Officials from Luxembourg, Germany, The Netherlands, and Malta met in Luxembourg last week to discuss adult-use cannabis reforms, RTL Today reports. At a press conference held after the meeting at Senningen Castle in Niederanven, Luxembourg’s Minister of Health Paulette Lenert stressed that “it is important to stick together” when taking on new challenges, and that current policies “did not deliver the results that they should” have.
Lenert said the officials are up against a growing illicit market that “works according to a market logic, which means that there is an increasing amount of cheap rubbish on the market.” If not confronted, she said the underground market could become “a real danger for the health and security of everybody,” the report says.
Minister of Justice Sam Tanson gave other reasons for reconsidering cannabis policy like “not pushing people into criminality for things that do not belong there.”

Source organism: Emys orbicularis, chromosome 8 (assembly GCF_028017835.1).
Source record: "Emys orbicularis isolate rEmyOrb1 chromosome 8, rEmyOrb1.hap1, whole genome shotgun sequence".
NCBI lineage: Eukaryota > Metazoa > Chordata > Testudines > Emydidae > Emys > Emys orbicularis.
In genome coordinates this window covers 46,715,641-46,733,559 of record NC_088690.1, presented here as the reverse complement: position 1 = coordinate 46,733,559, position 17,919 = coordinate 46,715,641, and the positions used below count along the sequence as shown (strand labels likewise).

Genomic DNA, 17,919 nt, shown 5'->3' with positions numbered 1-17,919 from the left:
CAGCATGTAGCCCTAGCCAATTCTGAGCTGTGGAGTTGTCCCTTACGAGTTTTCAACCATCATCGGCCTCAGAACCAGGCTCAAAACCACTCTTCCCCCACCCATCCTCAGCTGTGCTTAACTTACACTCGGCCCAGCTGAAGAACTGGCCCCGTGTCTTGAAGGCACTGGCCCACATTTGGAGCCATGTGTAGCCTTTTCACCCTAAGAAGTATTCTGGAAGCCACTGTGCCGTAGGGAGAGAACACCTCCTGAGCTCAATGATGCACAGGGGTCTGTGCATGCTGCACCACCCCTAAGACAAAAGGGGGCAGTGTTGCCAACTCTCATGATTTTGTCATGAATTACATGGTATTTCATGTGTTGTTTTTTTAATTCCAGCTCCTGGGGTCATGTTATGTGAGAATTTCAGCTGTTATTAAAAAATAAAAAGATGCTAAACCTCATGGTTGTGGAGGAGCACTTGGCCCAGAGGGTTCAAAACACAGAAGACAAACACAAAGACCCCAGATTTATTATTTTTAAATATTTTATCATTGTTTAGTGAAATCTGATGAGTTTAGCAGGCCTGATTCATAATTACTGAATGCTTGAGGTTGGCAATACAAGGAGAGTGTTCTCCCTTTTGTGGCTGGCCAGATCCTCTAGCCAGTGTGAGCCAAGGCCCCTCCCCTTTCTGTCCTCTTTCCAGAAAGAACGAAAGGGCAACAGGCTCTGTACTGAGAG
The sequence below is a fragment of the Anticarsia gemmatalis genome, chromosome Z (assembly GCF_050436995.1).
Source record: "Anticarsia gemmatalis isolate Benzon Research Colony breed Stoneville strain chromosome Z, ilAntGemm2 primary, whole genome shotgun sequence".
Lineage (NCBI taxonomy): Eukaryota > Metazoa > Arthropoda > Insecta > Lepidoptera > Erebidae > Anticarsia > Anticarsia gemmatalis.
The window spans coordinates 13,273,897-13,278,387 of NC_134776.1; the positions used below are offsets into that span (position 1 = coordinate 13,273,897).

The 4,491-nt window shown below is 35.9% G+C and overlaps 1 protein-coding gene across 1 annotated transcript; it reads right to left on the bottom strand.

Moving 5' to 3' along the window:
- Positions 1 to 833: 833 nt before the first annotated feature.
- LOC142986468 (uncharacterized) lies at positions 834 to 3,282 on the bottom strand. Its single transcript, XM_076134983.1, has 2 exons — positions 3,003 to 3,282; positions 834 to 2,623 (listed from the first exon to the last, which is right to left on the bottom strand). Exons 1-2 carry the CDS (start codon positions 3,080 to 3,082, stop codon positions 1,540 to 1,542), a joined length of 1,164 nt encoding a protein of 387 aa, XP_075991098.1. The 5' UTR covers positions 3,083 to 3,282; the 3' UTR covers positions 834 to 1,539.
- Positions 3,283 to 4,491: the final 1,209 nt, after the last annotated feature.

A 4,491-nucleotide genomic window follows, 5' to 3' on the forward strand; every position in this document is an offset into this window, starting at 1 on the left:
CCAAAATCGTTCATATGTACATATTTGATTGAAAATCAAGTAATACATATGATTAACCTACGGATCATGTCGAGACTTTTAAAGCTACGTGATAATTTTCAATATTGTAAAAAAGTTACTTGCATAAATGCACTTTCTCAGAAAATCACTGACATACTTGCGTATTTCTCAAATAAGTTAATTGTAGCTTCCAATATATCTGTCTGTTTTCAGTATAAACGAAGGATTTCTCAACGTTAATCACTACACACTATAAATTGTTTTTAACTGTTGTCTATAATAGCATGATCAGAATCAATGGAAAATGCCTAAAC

Malta was the first country in the European Union to legalize adult-use cannabis while Germany’s minister of health announced last month that the country had begun planning its move to end cannabis prohibition, with the legalization bill formally expected later this year. Luxemburg passed cannabis decriminalization in 2021 while The Netherlands has long been known for lax cannabis policy, although officials there have hesitated to make more significant reforms.
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